Emerging Technologies

Nanoscientists develop safer, faster way to remove pollutants from water

UCLA’s Leonard Rome, Meng Wang, Danny Abad, Valerie Kickhoefer and Shaily Mahendra discovered that nanoscale “vaults” containing enzymes were effective at cleaning polluted water. Photo credit: Tunde Akinloye/CNSI

A team of researchers from the California NanoSystems Institute at UCLA has found a new way to use enzymes to remove pollutants from water that is cost- and energy-efficient, able to remove multiple pollutants at once, and minimizes risks to public health and the environment.

The advance could be an important new step in the effort to satisfy the world’s need for clean water for drinking, irrigation and recreational use.

Current methods require multiple steps and involve chemicals that react to heat, sunlight or electricity. Scientists previously had shown that polluted water could be cleaned using enzymatic activities of naturally occurring bacteria and fungi, which breaks down pollutants into their harmless chemical components. But that method carries the risk of releasing dangerous organisms into the water.

The new UCLA technique, developed by a team led by Shaily Mahendra, a UCLA associate professor of civil and environmental engineering, and Leonard Rome, a professor of biological chemistry and associate director of CNSI, is a variation of that method. The researchers put enzymes into nanoscale particles called “vaults,” then deposit the tiny particles into polluted water.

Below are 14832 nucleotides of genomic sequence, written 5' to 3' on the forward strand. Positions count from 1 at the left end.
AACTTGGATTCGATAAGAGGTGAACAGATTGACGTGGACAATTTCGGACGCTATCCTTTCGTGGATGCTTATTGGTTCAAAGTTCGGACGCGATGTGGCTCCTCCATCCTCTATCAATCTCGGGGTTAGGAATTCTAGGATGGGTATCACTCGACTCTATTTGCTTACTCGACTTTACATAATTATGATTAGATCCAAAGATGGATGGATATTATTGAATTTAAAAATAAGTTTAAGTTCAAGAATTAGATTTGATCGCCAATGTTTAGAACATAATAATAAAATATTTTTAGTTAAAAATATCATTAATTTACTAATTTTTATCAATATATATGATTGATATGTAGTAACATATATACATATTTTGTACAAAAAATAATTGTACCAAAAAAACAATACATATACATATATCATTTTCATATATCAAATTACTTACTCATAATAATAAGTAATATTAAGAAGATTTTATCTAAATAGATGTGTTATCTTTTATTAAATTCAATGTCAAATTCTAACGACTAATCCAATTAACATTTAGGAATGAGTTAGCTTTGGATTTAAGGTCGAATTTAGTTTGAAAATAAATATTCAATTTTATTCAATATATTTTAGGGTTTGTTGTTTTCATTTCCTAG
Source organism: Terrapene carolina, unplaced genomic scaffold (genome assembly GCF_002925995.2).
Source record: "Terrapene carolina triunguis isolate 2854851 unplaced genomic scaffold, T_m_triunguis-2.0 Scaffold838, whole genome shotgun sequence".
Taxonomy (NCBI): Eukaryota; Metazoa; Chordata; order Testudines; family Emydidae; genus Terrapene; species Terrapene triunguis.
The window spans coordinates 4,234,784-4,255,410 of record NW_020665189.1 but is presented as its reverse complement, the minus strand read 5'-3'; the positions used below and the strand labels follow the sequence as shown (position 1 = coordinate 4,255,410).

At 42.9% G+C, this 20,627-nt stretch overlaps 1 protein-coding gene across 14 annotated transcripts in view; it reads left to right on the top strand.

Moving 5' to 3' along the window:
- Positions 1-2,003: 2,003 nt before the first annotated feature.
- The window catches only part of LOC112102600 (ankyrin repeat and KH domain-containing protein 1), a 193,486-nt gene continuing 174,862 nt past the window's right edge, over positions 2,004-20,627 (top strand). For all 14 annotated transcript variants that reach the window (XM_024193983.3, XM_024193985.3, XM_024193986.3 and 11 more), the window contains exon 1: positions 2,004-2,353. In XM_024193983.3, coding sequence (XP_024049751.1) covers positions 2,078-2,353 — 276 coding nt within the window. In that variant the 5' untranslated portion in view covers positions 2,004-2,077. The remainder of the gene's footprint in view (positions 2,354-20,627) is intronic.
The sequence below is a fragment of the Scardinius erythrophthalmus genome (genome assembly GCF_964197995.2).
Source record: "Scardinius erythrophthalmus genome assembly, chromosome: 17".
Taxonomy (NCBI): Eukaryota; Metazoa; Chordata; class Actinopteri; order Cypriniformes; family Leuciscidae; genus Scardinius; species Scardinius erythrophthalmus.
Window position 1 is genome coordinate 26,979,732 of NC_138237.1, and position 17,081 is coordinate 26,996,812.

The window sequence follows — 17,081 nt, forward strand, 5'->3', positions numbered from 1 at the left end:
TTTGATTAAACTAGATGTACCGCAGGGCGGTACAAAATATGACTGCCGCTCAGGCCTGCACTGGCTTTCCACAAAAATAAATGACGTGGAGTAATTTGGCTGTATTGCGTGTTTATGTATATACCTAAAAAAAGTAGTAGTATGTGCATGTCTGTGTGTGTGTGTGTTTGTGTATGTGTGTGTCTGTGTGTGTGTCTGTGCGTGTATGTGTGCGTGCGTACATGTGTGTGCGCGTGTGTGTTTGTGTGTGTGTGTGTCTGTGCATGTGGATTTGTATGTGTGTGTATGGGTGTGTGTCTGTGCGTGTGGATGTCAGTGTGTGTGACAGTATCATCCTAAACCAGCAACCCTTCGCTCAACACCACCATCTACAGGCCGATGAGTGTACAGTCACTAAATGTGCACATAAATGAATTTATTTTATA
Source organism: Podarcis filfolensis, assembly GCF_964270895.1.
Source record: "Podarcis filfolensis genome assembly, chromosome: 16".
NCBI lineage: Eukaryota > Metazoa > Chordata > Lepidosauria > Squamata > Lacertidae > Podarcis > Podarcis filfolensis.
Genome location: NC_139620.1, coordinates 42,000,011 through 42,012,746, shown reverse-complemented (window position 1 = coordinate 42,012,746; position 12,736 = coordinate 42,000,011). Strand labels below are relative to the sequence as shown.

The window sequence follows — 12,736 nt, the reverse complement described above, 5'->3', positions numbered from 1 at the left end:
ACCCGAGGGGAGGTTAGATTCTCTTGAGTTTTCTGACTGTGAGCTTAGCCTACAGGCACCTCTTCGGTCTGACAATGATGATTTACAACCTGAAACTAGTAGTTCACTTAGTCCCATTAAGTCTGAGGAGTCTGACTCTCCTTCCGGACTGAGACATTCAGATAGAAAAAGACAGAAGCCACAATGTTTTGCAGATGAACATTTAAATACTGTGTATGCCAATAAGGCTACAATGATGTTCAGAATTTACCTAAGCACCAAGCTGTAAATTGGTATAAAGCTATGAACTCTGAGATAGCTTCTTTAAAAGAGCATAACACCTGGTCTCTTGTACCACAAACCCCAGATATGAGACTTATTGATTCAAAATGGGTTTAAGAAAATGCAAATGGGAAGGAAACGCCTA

Their method is described in an article published in ACS Nano.

Mahendra said microbial processes in water that are part of the natural system of biodegradation would eventually break down pollution in our water, but only over a very long period.

“Natural microbes are why the world isn’t still covered with dinosaur droppings,” Mahendra said. “But we don’t have the time or room on our planet to ignore contaminated lakes and rivers for a couple of million years while nature does the work.”

Nanoscale vaults are tiny particles — just billionths of a meter across — that are shaped like beer kegs. Mahendra said the new method is effective because the vaults protect the enzymes, keeping them intact and potent when placed in the contaminated water.

The scientists tested the method using an enzyme called manganese peroxidase. They found that over a 24-hour period the vaults removed three times as much phenol from the water as the enzyme did when it was dropped into the water without using vaults.

Read the full article at technology.org.


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